Putin Awarded Icon for Russian Orthodox Union

Time calls new united Orthodox church Putin’s “main ideological arm and a vital foreign policy instrument”

Eyes on ROCOR property in Palestinian territory

Interfax reports the latest from the Putin-Alexy double-act:

Patriarch Alexy II, the head of the Moscow-based Russian Orthodox Church [ROC], gave Russian President Vladimir Putin a present on Thursday, crediting him with serious contribution to the unification of the Moscow-based Church and the Russian Orthodox Church Outside of Russia (ROCOR)… Alexy and Laurus signed the agreement at the Cathedral of Christ the Savior in Moscow.

The present was an icon of the “Life-giving Trinity”.

The ROC (also known as the “Moscow Patriarchate”) and the ROCOR had been in schism since the Russian Revolution. Time has more about the reunification:

Nationalism, based on the Orthodox faith, has been emerging as the Putin regime’s major ideological resource. Thursday’s rite sealed the four-year long effort by Putin, beginning in September 2003, to have the Moscow Patriarchate take over its rival American-based cousin and launch a new globalized Church as his state’s main ideological arm and a vital foreign policy instrument…The Church’s assertiveness and presence is growing — with little separation from the State.

Last November, as unification talks were underway in San Francisco, a British ROCOR priest named Andrew Phillips claimed that the CIA had bugged the discussions – although his only evidence was a “mysterious black SUV” parked nearby.

The unification deal will have repercussions in East Jerusalem and the West Bank:

One of the first tests of the new union will be in the Holy Land, where the ROCOR maintains religious properties — and has had run-ins with representatives of the Moscow patriarchate in the past. In 1997, for example, Yasser Arafat forcibly turned over the only Christian church in Hebron, run by the ROCOR, to the ROC.

The New York Times reported on this at the time:

According to witnesses, officers of the Palestinian Preventive Security Service arrived at the church on Saturday morning and ordered the monks and nuns to leave. When they refused, they were evicted by force.

What apparently persuaded Arafat to accede to the request of the Moscow patriarch was an incident during Alexy’s visit last month, when he and a large group of Palestinian, Russian and Greek Orthodox dignitaries were barred by emigre nuns from visiting the Hebron church.

The emigres had earlier refused to receive the patriarch at a Russian Orthodox convent on the Mount of Olives. Then, evidently expecting that the Moscow delegation would try to visit Hebron, they hid the key to the church there.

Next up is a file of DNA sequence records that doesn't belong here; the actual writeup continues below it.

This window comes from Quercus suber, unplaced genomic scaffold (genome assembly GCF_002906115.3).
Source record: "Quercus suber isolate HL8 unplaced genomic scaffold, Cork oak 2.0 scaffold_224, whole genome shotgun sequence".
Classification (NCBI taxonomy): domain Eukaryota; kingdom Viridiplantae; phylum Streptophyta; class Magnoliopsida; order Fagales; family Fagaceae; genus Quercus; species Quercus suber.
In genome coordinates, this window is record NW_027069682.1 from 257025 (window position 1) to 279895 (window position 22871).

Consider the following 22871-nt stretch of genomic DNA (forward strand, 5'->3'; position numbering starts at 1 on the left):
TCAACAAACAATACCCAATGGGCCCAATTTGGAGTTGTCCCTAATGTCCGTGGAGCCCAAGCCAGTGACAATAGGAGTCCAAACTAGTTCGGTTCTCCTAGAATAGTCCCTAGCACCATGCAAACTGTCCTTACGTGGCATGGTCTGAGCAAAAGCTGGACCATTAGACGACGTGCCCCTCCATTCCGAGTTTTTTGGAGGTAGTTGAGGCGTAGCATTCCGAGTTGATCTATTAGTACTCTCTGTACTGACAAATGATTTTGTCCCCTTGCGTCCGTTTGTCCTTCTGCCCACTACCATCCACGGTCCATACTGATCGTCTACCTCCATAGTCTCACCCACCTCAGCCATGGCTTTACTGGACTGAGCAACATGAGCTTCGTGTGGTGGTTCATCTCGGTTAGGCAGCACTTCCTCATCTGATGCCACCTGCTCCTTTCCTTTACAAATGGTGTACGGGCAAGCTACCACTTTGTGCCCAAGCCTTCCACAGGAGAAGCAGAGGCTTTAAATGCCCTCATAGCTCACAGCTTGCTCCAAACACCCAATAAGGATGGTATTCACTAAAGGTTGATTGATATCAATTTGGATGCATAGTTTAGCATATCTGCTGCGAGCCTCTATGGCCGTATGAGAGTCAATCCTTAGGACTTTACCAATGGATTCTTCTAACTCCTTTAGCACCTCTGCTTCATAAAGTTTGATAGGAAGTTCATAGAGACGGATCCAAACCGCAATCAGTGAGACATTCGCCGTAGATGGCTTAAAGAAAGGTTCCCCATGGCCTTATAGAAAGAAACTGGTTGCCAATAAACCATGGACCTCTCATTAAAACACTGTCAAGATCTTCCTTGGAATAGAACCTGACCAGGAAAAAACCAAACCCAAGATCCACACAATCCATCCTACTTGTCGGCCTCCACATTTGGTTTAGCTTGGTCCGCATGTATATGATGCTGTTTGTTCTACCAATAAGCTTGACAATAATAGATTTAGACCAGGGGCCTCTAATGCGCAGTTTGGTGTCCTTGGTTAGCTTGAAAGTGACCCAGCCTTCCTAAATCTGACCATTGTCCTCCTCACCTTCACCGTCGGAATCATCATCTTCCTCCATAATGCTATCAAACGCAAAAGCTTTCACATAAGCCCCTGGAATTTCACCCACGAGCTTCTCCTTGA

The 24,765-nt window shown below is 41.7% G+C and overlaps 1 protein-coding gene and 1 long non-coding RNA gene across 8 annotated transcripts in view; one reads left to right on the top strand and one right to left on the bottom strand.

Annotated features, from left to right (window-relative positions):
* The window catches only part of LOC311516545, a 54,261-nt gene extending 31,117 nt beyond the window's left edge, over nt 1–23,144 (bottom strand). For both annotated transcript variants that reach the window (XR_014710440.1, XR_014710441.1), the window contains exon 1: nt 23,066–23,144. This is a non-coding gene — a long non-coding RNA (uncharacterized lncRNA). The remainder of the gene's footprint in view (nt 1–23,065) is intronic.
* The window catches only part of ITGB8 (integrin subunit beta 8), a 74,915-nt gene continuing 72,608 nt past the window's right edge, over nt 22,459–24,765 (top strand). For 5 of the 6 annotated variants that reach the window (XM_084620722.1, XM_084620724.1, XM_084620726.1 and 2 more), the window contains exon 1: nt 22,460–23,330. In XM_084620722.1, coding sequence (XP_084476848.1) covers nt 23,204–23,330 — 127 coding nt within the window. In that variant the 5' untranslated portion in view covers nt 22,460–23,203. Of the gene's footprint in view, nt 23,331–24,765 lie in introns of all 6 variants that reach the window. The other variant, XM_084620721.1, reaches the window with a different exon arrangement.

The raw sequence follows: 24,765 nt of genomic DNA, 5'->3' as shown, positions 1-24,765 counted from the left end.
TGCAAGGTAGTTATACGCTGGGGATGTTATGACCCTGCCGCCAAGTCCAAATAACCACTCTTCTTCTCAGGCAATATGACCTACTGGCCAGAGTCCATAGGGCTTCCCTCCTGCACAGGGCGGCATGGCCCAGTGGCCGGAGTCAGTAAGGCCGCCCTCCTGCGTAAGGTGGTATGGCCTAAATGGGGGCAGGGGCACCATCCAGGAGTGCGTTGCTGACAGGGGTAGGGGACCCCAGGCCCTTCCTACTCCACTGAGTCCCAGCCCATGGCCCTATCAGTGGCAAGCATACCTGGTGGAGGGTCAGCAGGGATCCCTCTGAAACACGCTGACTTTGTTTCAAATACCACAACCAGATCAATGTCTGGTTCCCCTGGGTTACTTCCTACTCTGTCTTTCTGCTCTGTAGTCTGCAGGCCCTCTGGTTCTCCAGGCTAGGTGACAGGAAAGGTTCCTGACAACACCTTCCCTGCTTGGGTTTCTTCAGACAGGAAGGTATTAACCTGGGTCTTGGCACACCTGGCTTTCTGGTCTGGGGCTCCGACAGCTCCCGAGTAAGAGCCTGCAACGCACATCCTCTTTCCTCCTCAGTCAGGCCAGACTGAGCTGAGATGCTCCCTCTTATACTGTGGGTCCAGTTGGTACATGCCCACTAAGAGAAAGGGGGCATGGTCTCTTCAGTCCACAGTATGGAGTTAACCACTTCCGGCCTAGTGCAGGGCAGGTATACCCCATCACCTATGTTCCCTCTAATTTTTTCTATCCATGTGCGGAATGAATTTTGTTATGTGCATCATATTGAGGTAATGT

(The convent is the Church of St Mary Magdalene, a distinctive structure. Prince Philip’s mother is buried there.)

The Patriarch arrived in Hebron from a formal lunch with Arafat, and his Palestinian hosts, chagrined to find the door locked, pried it open. According to Palestinian officials, Arafat was furious.

Evidently adding to Palestinian pique was the fact that the emigre church had refused a request by Mayor Mustafa Natshe of Hebron to lease some church-owned lands.

Arafat’s autocratic and forceful intervention in an internal church dispute was bound to raise objections and apprehensions. But in his decision to recognize Moscow’s claim, he was following a precedent set by Israel.

However, the Times account was challenged in a letter from Sister Anastasia Stephanopoulos (brother of George, and a Jerusalem-based nun). This was followed by the seizure of a ROCOR mission building in Jericho in 2000.

According to a report on Asia News, the unification of ROC and ROCOR does not mean the end of ROCOR:

…the Church in exile [ROCOR] however will maintain a certain autonomy: it will continue to appoint its own priests, it will maintain control of its properties and daily affairs and it will have the right to send representatives to the annual bishops conference in Moscow.

Time tells us that this should mean that other ROCOR properties in the Holy Land should not change administration. However, it also adds that “some observers remain sceptical” – and with Hamas enjoying close links with Moscow, we can guess which way any dispute is likely to go.

Of course, the Palestinian Authority is not the only body known to have interfered with Orthodox Christian affairs in the Holy Land – I’ve blogged several times on a murky land deal by which Israeli settlers gained a lease to Greek Orthodox property in East Jerusalem, leading to a major scandal and the deposition of the Greek patriarch Irenios. Irenios blamed his treasurer, Nicholas Papadimas, who – so far as I am aware – remains missing after two years…

6 Responses

  1. […] also be praised for bringing about the re-unification of the two Russian Orthodox churches, and he recently presented the president with an icon of the “Life-giving Trinity” (an ironic choice, given the […]

  2. […] importance of the Russian Orthodox Church for Putin was noted a few months ago by Time, following the announcement of the reunification with ROCOR (the Russian Orthodox Church Outside of Russia): Nationalism, based […]

  3. […] Russian church has another priority: extending its influence in the “Holy Land”. As I blogged a year ago, the Russian Orthodox Church has over the last decade or so been reclaiming property in […]

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  6. […] the belt are again intertwined with political theatre:  as I’ve quoted more than once previously, Time magazine  in 2007 described the Russian Orthodox Church as Russia’s “main […]

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